earlier report on body cam limitations appeared in Force Science News #145, sent

    3/12/10. You will find online it at:

    1. A camera doesn’t follow your eyes or see as they see.

    At the current level of development, a body camera is not an eye-tracker like FSI has

    used in some of its studies of officer attention. That complex apparatus can follow the

    movement of your eyes and superimpose on video small red circles that mark precisely

    where you are looking from one microsecond to the next.

    “A body camera photographs a broad scene but it can’t document where within that scene

    you are looking at any given instant,” Lewinski says. “If you glance away from where the

    camera is concentrating, you may not see action within the camera frame that appears to

    be occurring ‘right before your eyes.’

    “Likewise, the camera can’t acknowledge physiological and psychological phenomena

    that you may experience under high stress. As a survival mechanism, your brain may

    suppress some incoming visual images that seem unimportant in a life-threatening

    situation so you can completely focus very narrowly on the threat. You won’t be aware of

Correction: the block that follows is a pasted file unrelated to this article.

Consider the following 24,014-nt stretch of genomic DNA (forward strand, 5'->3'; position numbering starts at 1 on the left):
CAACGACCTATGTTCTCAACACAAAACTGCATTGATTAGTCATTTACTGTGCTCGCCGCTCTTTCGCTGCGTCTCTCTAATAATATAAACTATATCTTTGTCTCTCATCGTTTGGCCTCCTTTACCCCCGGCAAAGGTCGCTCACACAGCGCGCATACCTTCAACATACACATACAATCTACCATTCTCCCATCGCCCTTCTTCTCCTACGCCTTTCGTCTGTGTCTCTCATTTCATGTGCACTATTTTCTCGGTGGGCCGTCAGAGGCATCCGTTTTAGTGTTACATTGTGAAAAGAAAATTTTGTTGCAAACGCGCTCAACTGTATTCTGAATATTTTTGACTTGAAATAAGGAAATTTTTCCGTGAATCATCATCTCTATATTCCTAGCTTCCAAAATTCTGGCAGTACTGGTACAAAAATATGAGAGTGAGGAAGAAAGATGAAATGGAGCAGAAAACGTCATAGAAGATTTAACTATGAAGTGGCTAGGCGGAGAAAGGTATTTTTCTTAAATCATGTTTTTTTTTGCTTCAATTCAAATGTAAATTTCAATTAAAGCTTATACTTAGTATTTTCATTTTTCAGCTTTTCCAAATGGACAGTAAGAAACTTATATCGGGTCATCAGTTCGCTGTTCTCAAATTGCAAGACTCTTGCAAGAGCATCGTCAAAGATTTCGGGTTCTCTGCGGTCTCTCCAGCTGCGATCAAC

what your brain is screening out.

    “Your brain may also play visual tricks on you that the camera can’t match. If a suspect is

    driving a vehicle toward you, for example, it will seem to be closer, larger, and faster

    than it really is because of a phenomenon called ‘looming.’ Camera footage may not

    convey the same sense of threat that you experienced.

    “In short, there can be a huge disconnect between your field of view and your visual

    perception and the camera’s. Later, someone reviewing what’s caught on camera and

    judging your actions could have a profoundly different sense of what happened than you

    had at the time it was occurring.”

    2. Some important danger cues can’t be recorded.

    “Tactile cues that are often important to officers in deciding to use force are difficult for